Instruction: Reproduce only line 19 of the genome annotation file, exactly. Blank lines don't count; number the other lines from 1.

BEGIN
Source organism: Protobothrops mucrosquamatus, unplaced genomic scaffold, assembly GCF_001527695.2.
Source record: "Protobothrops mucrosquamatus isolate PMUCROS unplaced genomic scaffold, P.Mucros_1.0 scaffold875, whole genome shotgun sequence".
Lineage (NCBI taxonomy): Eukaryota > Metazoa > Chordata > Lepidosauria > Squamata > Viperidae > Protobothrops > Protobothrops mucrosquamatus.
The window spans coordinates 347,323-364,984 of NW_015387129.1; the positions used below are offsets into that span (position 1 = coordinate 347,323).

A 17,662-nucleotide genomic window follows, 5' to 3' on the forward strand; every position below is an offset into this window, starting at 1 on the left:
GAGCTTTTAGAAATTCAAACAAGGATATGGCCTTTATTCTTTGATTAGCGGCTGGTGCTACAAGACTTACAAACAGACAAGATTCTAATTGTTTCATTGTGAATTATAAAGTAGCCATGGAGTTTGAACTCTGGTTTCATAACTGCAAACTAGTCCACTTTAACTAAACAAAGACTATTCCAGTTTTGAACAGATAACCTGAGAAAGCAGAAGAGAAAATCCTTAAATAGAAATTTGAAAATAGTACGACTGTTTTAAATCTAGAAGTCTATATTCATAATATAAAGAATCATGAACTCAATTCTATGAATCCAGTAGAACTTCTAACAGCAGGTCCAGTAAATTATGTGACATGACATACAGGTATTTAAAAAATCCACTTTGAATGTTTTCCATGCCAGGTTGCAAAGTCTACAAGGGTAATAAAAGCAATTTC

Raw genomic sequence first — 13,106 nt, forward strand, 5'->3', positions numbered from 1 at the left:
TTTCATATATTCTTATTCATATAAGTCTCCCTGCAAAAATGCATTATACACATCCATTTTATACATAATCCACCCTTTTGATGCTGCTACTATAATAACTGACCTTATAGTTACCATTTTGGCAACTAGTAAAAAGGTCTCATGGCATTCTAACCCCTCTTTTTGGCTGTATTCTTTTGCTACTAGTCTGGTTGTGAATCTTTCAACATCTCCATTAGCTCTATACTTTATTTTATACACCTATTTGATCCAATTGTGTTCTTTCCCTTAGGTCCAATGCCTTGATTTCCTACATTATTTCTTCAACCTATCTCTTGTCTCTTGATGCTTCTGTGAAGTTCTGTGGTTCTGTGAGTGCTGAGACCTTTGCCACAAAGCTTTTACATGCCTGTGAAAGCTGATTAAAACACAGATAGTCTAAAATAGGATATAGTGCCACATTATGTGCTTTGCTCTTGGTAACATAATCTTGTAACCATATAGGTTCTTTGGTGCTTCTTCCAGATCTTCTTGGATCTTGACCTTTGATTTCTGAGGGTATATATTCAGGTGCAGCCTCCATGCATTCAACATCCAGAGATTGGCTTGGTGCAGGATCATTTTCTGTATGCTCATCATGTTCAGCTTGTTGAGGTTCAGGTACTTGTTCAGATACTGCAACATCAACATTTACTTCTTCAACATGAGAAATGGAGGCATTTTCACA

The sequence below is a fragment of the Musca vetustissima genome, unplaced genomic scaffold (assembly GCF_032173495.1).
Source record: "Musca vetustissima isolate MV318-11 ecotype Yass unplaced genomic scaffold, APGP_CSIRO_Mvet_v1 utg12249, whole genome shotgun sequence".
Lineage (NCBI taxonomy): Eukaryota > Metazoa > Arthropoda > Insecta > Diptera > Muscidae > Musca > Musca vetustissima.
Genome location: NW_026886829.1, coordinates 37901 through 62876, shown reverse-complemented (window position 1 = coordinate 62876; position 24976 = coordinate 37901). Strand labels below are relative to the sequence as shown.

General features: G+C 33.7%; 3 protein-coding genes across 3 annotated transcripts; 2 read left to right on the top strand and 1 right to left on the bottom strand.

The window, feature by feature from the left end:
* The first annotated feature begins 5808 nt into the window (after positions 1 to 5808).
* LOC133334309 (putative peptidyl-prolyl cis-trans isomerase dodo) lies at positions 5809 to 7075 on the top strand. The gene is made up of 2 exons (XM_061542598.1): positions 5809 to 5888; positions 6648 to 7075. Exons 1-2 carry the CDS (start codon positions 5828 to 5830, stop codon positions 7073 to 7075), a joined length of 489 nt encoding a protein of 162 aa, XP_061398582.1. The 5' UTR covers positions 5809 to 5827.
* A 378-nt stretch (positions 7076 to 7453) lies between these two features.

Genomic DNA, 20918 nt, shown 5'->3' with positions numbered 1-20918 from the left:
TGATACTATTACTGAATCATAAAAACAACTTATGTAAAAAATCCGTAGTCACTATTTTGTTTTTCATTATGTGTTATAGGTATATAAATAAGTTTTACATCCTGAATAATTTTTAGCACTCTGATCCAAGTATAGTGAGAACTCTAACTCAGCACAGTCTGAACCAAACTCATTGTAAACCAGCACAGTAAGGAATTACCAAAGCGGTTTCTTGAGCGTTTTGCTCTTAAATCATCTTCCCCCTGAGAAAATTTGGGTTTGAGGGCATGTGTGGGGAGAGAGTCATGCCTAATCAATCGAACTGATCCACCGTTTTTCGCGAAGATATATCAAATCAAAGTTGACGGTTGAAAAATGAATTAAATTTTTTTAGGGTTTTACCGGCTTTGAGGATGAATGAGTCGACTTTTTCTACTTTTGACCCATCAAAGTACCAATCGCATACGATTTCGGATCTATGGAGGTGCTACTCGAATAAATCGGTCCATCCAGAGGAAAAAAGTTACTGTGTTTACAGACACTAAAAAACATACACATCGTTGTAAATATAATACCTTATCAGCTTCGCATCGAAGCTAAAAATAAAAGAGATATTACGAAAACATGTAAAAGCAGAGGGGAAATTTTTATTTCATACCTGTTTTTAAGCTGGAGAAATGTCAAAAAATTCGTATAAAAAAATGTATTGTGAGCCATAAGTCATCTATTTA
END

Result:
TGATACTATTACTGAATCATAAAAACAACTTATGTAAAAAATCCGTAGTCACTATTTTGTTTTTCATTATGTGTTATAGGTATATAAATAAGTTTTACATCCTGAATAATTTTTAGCACTCTGATCCAAGTATAGTGAGAACTCTAACTCAGCACAGTCTGAACCAAACTCATTGTAAACCAGCACAGTAAGGAATTACCAAAGCGGTTTCTTGAGCGTTTTGCTCTTAAATCATCTTCCCCCTGAGAAAATTTGGGTTTGAGGGCATGTGTGGGGAGAGAGTCATGCCTAATCAATCGAACTGATCCACCGTTTTTCGCGAAGATATATCAAATCAAAGTTGACGGTTGAAAAATGAATTAAATTTTTTTAGGGTTTTACCGGCTTTGAGGATGAATGAGTCGACTTTTTCTACTTTTGACCCATCAAAGTACCAATCGCATACGATTTCGGATCTATGGAGGTGCTACTCGAATAAATCGGTCCATCCAGAGGAAAAAAGTTACTGTGTTTACAGACACTAAAAAACATACACATCGTTGTAAATATAATACCTTATCAGCTTCGCATCGAAGCTAAAAATAAAAGAGATATTACGAAAACATGTAAAAGCAGAGGGGAAATTTTTATTTCATACCTGTTTTTAAGCTGGAGAAATGTCAAAAAATTCGTATAAAAAAATGTATTGTGAGCCATAAGTCATCTATTTA